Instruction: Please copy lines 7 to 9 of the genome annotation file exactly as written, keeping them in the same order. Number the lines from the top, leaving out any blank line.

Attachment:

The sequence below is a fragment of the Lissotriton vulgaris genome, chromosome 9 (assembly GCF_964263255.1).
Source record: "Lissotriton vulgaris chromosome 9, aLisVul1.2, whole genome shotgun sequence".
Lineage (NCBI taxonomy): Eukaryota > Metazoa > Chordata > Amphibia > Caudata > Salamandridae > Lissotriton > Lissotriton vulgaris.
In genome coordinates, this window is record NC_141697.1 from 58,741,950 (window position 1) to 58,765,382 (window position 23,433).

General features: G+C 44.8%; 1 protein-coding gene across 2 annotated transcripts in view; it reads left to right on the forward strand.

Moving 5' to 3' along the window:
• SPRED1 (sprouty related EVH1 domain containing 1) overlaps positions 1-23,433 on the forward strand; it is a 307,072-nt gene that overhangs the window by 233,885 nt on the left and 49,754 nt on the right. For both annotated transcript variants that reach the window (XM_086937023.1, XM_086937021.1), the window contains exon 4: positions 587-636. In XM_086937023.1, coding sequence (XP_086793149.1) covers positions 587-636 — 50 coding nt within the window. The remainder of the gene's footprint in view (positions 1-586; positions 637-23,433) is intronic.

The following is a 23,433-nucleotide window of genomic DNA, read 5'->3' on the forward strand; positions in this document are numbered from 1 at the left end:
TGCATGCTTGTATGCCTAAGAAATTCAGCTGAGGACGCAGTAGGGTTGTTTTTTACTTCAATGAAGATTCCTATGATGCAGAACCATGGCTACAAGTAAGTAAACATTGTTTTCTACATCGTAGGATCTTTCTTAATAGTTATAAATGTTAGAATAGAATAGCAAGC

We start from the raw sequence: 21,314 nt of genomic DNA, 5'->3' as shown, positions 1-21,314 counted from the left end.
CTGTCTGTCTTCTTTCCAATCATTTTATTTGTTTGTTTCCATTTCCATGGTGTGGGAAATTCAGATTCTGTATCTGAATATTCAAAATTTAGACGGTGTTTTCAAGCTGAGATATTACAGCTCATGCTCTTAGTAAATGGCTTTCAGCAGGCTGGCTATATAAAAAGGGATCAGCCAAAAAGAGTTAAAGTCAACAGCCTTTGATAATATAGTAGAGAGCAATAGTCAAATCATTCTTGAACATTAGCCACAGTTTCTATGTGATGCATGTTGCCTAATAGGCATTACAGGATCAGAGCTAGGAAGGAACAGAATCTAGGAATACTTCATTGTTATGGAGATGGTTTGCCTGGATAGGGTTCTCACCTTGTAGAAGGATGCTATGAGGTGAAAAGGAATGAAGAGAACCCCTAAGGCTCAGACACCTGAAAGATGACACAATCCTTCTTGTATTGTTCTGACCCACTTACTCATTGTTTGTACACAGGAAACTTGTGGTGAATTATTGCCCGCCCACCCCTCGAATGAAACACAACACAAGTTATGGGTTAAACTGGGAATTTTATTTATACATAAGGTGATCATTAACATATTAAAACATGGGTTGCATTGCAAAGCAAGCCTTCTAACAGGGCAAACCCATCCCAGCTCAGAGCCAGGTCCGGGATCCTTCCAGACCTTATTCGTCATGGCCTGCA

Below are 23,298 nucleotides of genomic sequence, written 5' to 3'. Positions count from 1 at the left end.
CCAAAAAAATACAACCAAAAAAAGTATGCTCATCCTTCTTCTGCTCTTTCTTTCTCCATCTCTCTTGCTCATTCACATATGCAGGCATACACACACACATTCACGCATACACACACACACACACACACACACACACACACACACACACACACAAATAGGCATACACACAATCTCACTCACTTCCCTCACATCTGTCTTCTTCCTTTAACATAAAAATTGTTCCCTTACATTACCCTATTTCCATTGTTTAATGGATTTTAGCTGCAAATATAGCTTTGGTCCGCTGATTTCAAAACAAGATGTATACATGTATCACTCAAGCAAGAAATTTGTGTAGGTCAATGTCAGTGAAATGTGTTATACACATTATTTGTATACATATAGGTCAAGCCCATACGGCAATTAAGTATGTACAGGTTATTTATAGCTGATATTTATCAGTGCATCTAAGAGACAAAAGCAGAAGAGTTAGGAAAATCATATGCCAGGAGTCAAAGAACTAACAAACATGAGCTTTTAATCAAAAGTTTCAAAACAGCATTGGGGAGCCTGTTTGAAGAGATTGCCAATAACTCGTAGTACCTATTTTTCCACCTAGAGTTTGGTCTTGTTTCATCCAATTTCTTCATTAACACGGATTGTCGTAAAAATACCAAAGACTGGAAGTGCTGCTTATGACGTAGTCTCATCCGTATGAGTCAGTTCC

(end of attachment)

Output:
• SPRED1 (sprouty related EVH1 domain containing 1) overlaps positions 1-23,433 on the forward strand; it is a 307,072-nt gene that overhangs the window by 233,885 nt on the left and 49,754 nt on the right. For both annotated transcript variants that reach the window (XM_086937023.1, XM_086937021.1), the window contains exon 4: positions 587-636. In XM_086937023.1, coding sequence (XP_086793149.1) covers positions 587-636 — 50 coding nt within the window. The remainder of the gene's footprint in view (positions 1-586; positions 637-23,433) is intronic.

The following is a 23,433-nucleotide window of genomic DNA, read 5'->3' on the forward strand; positions in this document are numbered from 1 at the left end:
TGCATGCTTGTATGCCTAAGAAATTCAGCTGAGGACGCAGTAGGGTTGTTTTTTACTTCAATGAAGATTCCTATGATGCAGAACCATGGCTACAAGTAAGTAAACATTGTTTTCTACATCGTAGGATCTTTCTTAATAGTTATAAATGTTAGAATAGAATAGCAAGC